CNN reports that America’s top security official has urged European leaders to cooperate with U.S. demands to share information on airline passengers such as names, place of birth and date of birth, saying European resistance was hampering anti-terrorism efforts.
Tom Ridge, secretary for homeland security, said the European Union’s demand to protect passengers’ privacy must be balanced by the right of those passengers to travel safely. He noted that the United States wasn’t requesting information on health or religion.
The new U.S. law came into effect March 5. It requires airlines to provide the U.S. government with passenger details such names, phone and credit card numbers as well as meal choices. Because of the EU law banning the sharing of such information, European airlines face fines of up to $6,000 a passenger and the loss of landing rights if they fail to comply.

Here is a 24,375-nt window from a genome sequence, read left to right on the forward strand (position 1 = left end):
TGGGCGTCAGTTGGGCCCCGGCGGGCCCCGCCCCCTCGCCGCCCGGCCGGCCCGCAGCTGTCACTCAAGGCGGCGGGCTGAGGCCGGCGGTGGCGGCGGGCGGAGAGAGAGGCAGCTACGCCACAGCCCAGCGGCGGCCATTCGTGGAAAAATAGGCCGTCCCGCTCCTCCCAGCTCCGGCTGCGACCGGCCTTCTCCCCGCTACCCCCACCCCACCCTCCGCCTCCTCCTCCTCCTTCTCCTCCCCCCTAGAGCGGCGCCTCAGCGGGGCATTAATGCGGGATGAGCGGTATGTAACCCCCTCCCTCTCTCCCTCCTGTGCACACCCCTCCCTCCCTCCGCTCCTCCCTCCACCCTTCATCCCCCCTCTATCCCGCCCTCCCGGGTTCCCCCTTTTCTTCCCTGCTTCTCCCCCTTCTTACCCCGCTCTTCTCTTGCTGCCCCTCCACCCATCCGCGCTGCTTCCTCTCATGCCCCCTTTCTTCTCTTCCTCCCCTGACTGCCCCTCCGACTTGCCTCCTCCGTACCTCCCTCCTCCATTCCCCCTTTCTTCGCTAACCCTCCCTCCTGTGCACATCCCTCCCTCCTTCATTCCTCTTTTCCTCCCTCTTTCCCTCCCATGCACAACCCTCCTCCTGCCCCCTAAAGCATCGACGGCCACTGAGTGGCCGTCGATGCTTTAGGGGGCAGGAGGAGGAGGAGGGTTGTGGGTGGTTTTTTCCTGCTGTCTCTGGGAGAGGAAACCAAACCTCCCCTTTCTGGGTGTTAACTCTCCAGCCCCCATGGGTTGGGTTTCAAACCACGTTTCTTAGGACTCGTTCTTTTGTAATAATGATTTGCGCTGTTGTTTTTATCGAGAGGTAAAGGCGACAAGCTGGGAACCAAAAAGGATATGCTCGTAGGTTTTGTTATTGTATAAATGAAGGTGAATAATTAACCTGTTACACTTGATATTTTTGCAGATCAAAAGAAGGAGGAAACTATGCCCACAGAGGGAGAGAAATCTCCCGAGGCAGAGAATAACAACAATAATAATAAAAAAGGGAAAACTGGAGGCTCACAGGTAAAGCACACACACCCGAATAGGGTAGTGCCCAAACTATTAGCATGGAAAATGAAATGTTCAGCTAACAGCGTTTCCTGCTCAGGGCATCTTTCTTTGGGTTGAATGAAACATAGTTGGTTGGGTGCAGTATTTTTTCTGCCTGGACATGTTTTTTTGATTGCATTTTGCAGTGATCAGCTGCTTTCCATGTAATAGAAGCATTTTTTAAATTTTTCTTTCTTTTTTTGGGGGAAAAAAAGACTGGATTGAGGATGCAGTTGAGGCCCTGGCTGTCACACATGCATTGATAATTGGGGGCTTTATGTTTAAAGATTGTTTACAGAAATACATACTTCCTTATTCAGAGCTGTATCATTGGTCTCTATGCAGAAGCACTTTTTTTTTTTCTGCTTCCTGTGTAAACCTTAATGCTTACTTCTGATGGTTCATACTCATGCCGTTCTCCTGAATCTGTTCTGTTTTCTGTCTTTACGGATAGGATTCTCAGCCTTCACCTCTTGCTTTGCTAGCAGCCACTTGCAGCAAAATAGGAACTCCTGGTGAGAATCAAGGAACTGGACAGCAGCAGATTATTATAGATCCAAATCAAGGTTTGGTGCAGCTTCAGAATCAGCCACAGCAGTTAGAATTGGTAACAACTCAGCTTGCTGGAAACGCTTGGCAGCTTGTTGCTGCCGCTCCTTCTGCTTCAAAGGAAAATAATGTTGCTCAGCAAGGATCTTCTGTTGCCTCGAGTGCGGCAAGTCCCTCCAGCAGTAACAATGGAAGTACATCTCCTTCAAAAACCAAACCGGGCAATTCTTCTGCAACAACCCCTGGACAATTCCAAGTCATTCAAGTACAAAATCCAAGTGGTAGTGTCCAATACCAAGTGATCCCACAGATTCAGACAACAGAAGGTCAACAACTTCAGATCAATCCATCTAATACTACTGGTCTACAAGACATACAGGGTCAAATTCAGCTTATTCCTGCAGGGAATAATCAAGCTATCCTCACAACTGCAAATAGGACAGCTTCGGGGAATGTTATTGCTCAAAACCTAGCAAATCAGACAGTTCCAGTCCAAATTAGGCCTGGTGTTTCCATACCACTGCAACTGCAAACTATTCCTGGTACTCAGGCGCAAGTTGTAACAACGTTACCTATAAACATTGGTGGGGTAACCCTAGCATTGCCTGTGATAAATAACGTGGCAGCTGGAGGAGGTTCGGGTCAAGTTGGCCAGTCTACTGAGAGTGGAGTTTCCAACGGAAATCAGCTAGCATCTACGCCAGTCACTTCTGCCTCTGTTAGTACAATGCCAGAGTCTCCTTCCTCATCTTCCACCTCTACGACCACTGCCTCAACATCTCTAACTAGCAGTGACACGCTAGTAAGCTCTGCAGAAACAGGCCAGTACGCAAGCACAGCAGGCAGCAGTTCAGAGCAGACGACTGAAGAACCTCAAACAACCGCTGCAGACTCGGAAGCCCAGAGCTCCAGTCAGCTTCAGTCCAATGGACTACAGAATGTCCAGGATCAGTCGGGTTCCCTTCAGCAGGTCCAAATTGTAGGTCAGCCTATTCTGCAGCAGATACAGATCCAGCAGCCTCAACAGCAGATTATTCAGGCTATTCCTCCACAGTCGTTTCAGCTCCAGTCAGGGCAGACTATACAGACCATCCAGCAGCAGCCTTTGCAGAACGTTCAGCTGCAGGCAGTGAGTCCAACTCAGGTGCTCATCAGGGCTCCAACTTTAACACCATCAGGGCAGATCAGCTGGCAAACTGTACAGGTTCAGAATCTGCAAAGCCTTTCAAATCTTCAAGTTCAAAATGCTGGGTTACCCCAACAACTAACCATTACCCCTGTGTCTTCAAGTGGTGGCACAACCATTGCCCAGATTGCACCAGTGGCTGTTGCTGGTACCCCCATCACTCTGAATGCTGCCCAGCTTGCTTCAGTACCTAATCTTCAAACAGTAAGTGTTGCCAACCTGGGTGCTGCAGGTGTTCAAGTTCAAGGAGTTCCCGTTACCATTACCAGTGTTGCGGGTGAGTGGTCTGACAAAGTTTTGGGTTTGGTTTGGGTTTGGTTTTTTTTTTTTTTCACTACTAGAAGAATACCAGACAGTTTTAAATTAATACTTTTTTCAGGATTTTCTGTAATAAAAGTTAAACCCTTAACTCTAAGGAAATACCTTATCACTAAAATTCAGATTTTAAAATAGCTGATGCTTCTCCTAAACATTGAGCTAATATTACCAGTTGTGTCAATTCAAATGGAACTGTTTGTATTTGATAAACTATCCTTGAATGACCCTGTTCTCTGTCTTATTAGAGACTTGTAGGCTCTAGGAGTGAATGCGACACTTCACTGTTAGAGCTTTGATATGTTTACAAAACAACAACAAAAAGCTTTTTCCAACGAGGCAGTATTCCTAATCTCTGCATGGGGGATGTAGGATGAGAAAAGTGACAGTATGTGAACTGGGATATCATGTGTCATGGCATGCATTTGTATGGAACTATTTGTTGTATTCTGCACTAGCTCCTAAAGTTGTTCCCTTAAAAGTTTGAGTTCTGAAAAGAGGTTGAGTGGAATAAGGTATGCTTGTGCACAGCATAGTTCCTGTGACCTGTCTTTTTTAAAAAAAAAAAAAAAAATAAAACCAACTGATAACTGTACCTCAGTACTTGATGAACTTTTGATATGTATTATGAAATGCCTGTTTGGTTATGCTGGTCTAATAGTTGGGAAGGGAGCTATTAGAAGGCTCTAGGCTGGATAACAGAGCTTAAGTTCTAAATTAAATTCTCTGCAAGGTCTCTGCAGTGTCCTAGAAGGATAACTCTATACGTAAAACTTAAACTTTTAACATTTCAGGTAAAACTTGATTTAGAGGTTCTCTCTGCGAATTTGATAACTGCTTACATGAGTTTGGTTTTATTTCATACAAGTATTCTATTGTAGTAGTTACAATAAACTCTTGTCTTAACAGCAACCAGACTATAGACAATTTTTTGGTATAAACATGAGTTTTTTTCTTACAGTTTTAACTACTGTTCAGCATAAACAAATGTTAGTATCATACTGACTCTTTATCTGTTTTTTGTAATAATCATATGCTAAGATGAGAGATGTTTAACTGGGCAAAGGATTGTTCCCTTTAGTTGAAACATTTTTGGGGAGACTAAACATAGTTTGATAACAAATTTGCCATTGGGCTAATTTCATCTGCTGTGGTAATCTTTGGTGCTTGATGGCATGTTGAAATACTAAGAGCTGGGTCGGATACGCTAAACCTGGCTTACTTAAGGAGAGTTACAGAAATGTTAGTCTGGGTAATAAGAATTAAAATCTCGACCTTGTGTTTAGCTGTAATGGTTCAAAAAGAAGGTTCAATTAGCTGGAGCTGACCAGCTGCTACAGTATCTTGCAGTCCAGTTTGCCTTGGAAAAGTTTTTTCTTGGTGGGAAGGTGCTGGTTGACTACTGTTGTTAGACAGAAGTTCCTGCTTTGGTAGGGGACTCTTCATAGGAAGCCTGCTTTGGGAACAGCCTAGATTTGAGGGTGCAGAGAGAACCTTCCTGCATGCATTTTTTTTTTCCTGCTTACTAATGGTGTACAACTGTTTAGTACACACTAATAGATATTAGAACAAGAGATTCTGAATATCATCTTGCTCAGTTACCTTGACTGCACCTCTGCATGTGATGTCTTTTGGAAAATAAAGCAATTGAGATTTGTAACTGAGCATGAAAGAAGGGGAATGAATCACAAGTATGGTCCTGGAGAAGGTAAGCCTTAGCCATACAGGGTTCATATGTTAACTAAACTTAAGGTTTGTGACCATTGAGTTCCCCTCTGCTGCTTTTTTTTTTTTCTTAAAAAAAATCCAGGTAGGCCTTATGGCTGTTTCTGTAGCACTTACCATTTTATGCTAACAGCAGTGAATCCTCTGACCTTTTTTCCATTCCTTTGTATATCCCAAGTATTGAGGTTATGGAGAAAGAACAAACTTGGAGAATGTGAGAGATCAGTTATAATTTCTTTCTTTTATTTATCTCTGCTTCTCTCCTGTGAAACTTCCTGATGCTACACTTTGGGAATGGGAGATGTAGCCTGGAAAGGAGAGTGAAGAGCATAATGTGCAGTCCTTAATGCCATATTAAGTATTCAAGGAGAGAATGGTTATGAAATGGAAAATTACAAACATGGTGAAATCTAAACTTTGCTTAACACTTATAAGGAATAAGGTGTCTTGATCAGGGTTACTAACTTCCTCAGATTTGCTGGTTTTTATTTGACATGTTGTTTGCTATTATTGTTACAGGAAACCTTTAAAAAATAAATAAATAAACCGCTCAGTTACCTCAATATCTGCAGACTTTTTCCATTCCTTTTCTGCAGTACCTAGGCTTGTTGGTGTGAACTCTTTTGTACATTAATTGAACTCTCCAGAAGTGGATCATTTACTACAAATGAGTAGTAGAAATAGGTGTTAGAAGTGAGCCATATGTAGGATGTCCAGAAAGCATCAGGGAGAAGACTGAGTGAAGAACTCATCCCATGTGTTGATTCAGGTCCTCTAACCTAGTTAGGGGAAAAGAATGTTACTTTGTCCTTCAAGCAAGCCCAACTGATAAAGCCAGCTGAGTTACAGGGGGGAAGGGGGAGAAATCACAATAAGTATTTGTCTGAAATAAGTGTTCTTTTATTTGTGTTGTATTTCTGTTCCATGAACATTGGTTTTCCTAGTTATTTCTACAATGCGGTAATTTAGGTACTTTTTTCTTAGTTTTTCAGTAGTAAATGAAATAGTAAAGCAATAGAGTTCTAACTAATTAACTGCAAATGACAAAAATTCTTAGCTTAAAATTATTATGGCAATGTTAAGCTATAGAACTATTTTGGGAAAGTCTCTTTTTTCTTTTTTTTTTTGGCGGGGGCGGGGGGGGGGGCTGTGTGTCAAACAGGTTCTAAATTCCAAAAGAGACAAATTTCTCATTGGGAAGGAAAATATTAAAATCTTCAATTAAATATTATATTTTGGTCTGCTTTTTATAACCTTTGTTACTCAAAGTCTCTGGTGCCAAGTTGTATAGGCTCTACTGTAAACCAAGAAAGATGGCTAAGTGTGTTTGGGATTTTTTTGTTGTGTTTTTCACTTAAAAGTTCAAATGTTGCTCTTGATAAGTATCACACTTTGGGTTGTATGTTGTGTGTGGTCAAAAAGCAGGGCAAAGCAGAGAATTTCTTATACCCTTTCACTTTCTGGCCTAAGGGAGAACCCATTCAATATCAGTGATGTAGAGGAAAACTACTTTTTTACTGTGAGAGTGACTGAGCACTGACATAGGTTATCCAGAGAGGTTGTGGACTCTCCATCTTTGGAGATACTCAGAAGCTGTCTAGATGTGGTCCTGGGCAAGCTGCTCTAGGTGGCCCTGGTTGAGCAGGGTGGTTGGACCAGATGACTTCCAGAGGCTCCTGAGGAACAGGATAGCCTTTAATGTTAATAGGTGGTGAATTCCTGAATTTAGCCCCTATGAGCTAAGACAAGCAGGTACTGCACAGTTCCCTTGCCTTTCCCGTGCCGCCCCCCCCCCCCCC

The EU Internal Market Commissioner, Frits Bolkstein, warned Ridge in June that if negotiations to bridge the two laws failed, a “highly charged trans-Atlantic confrontation” could ensue. If there is no deal, EU officials have said the EU would have to instruct national data agencies to stop sharing data with Washington and fine carriers that do so, leaving airlines caught in the middle.